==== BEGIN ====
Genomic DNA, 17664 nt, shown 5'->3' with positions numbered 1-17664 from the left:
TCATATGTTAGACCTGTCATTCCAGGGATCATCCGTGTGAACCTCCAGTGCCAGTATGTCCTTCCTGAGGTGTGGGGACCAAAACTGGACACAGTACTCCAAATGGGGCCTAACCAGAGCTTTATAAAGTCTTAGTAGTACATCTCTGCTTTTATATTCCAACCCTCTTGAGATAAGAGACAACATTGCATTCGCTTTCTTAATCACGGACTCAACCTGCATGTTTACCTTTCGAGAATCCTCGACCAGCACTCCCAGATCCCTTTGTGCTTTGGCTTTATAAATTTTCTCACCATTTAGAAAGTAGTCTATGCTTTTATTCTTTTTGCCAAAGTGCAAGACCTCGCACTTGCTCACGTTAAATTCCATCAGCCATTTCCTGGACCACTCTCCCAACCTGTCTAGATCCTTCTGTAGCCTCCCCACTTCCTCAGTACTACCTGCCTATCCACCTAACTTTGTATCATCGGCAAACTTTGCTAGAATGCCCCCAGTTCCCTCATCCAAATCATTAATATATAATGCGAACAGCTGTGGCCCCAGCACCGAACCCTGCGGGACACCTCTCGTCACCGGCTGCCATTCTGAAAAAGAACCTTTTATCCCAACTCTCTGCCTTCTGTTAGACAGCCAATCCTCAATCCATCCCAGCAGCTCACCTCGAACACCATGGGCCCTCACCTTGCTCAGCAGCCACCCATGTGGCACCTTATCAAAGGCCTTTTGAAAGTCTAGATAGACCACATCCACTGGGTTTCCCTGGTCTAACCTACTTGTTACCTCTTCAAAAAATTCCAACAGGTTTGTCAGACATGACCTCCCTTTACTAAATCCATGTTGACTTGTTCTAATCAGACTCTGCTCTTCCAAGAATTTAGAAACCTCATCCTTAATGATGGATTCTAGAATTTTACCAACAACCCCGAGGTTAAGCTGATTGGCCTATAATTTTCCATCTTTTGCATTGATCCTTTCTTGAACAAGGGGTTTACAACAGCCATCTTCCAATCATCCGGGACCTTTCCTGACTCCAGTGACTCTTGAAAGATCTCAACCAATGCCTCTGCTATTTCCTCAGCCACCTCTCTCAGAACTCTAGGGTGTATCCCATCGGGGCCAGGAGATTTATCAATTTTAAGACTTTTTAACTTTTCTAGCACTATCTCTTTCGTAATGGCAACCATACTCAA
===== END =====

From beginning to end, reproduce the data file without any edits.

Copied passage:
Genomic DNA, 17664 nt, shown 5'->3' with positions numbered 1-17664 from the left:
TCATATGTTAGACCTGTCATTCCAGGGATCATCCGTGTGAACCTCCAGTGCCAGTATGTCCTTCCTGAGGTGTGGGGACCAAAACTGGACACAGTACTCCAAATGGGGCCTAACCAGAGCTTTATAAAGTCTTAGTAGTACATCTCTGCTTTTATATTCCAACCCTCTTGAGATAAGAGACAACATTGCATTCGCTTTCTTAATCACGGACTCAACCTGCATGTTTACCTTTCGAGAATCCTCGACCAGCACTCCCAGATCCCTTTGTGCTTTGGCTTTATAAATTTTCTCACCATTTAGAAAGTAGTCTATGCTTTTATTCTTTTTGCCAAAGTGCAAGACCTCGCACTTGCTCACGTTAAATTCCATCAGCCATTTCCTGGACCACTCTCCCAACCTGTCTAGATCCTTCTGTAGCCTCCCCACTTCCTCAGTACTACCTGCCTATCCACCTAACTTTGTATCATCGGCAAACTTTGCTAGAATGCCCCCAGTTCCCTCATCCAAATCATTAATATATAATGCGAACAGCTGTGGCCCCAGCACCGAACCCTGCGGGACACCTCTCGTCACCGGCTGCCATTCTGAAAAAGAACCTTTTATCCCAACTCTCTGCCTTCTGTTAGACAGCCAATCCTCAATCCATCCCAGCAGCTCACCTCGAACACCATGGGCCCTCACCTTGCTCAGCAGCCACCCATGTGGCACCTTATCAAAGGCCTTTTGAAAGTCTAGATAGACCACATCCACTGGGTTTCCCTGGTCTAACCTACTTGTTACCTCTTCAAAAAATTCCAACAGGTTTGTCAGACATGACCTCCCTTTACTAAATCCATGTTGACTTGTTCTAATCAGACTCTGCTCTTCCAAGAATTTAGAAACCTCATCCTTAATGATGGATTCTAGAATTTTACCAACAACCCCGAGGTTAAGCTGATTGGCCTATAATTTTCCATCTTTTGCATTGATCCTTTCTTGAACAAGGGGTTTACAACAGCCATCTTCCAATCATCCGGGACCTTTCCTGACTCCAGTGACTCTTGAAAGATCTCAACCAATGCCTCTGCTATTTCCTCAGCCACCTCTCTCAGAACTCTAGGGTGTATCCCATCGGGGCCAGGAGATTTATCAATTTTAAGACTTTTTAACTTTTCTAGCACTATCTCTTTCGTAATGGCAACCATACTCAA